And I assume they’re ready to pull the trigger on the second phase of the modular facility–which is, I presume, going to be another $100 million dollar investment. Add in maybe another couple of ship manufacturing sheds, that’s….a hell of a lot more than what Fincanteri has put on the table up at Marinette. Industrially, there’s no contest.

Trying to hold up Marinette Marine’s comparably tiny $10 million-dollar expansion of their fabrication building to Austal’s big $100 million dollar modular fabrication facility is…well…sad. IMO, Marinette is getting totally beat…

But then again, the RFP does not permit evaluators to compare the industrial strength of each yard and assess the ability of each yard to actually pull it off.

Hey…and while I have you here, is LCS-3 going to be launched via slipways or are they moving to the dull-yet-safe routine of launching from a barge? If I recall correctly, Fincanteri was talking about doing that for LCS-3, but I don’t know if they got their act together in time…

MMF details here:

Fincanteri Investment details:


Ken Adams November 20, 2010 at 7:59 am

Not quite fair to highlight Austal’s shipyard improvements while ignoring Marinette’s and pretending they haven’t started. For example, they have been working since March on a significant expansion to their construction building – see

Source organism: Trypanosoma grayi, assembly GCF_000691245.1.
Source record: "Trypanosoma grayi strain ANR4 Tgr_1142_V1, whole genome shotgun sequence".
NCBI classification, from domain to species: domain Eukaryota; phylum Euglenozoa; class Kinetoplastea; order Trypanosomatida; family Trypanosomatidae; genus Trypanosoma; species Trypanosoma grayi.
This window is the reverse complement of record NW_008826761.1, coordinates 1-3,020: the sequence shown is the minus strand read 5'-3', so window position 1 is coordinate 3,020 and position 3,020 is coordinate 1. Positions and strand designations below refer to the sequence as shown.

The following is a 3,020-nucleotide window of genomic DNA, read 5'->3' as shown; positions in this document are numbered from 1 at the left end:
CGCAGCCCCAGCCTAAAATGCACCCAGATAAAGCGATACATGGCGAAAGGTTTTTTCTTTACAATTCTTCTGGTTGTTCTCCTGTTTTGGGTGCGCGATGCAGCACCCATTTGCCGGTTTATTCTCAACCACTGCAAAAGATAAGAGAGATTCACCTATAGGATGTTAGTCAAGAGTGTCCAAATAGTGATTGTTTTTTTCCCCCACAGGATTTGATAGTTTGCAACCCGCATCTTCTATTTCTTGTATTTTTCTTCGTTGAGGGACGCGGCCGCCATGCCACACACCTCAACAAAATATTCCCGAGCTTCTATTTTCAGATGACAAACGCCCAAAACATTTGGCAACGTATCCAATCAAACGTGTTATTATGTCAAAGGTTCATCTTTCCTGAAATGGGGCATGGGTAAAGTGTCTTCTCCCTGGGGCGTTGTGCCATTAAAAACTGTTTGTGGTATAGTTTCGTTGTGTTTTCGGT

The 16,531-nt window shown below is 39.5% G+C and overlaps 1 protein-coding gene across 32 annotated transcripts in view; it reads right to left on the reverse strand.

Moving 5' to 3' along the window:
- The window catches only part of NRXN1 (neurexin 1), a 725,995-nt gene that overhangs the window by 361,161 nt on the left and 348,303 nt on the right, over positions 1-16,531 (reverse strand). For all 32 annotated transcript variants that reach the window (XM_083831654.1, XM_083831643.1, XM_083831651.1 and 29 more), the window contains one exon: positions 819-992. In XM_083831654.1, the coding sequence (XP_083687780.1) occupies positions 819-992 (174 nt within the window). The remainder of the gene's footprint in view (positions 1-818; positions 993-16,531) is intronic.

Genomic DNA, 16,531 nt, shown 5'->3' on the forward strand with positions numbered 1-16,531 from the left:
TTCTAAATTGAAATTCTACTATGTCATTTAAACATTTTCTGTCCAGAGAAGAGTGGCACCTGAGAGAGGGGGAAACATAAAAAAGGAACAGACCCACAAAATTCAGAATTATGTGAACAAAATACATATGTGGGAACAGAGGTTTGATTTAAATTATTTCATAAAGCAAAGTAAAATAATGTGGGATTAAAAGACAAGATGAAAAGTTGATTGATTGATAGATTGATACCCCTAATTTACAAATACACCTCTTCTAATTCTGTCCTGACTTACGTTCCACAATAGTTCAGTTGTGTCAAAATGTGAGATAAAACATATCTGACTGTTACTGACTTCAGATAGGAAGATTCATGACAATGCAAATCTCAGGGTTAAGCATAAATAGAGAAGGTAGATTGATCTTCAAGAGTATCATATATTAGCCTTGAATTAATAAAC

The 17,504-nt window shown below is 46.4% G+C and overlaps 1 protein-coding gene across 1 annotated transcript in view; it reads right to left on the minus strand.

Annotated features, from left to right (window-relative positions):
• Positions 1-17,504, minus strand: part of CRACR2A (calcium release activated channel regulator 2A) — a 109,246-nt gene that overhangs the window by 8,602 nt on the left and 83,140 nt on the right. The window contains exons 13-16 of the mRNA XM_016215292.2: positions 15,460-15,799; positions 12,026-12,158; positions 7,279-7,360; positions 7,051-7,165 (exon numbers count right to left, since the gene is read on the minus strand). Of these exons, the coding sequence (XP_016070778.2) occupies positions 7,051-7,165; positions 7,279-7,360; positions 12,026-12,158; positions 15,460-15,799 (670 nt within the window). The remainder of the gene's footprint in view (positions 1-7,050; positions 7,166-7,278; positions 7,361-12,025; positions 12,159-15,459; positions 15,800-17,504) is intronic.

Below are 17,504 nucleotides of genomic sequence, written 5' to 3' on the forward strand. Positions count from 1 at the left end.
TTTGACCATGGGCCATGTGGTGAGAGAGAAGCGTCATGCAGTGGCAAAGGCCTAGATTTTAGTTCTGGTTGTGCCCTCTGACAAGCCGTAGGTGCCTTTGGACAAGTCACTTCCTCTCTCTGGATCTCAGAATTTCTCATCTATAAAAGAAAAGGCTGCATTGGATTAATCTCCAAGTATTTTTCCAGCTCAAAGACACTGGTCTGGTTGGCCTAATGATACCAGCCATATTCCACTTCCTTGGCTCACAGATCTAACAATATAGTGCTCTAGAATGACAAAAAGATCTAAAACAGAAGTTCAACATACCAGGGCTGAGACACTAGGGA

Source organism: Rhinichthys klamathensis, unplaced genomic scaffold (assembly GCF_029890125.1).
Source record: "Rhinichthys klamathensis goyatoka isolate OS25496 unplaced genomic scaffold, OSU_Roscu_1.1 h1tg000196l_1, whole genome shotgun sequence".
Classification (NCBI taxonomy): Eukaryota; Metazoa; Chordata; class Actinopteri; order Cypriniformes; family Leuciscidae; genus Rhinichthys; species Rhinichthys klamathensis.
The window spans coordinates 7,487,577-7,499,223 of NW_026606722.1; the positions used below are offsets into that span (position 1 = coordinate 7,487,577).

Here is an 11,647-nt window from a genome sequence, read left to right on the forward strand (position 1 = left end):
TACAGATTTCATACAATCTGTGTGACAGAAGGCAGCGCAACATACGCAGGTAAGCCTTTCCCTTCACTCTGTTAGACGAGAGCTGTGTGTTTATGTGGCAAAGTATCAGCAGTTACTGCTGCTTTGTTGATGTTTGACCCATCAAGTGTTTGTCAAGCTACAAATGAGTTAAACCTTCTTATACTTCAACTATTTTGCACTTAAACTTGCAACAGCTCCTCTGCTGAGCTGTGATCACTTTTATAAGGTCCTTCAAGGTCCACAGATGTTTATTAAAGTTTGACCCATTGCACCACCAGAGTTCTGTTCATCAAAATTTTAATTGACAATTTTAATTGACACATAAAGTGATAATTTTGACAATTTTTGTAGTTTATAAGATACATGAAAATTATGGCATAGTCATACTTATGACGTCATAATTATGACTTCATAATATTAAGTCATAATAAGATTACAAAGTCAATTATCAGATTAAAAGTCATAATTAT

In that article, you’ll note that Fort Worth was then 30 percent complete. She is now near 80%. I’d say that finishing half the ship construction in 8 months is a pretty good indication of the ability of the yard to meet its commitments.
If you think about where the yard is located, then you might also understand why the urgency to launch in early December. If they push past that date, the river is hard frozen and they have to wait until March.


Moose November 20, 2010 at 3:51 am

At the risk of sounding even more dickish than usual, MM would be in a better position today if they hadn’t gone chasing USN contracts. NG may be the poster child for crapping up perfectly good shipyards, but the LCS-1 team is running a hard race for second.

Collins has been a pretty poor ally for BIW, of all the options on the table to get Maine some work she’s lobbying for a chance at second-source for a hull the Navy hasn’t committed to buy. How about pushing for a fourth DDG-1000? Or Arctic OPVs?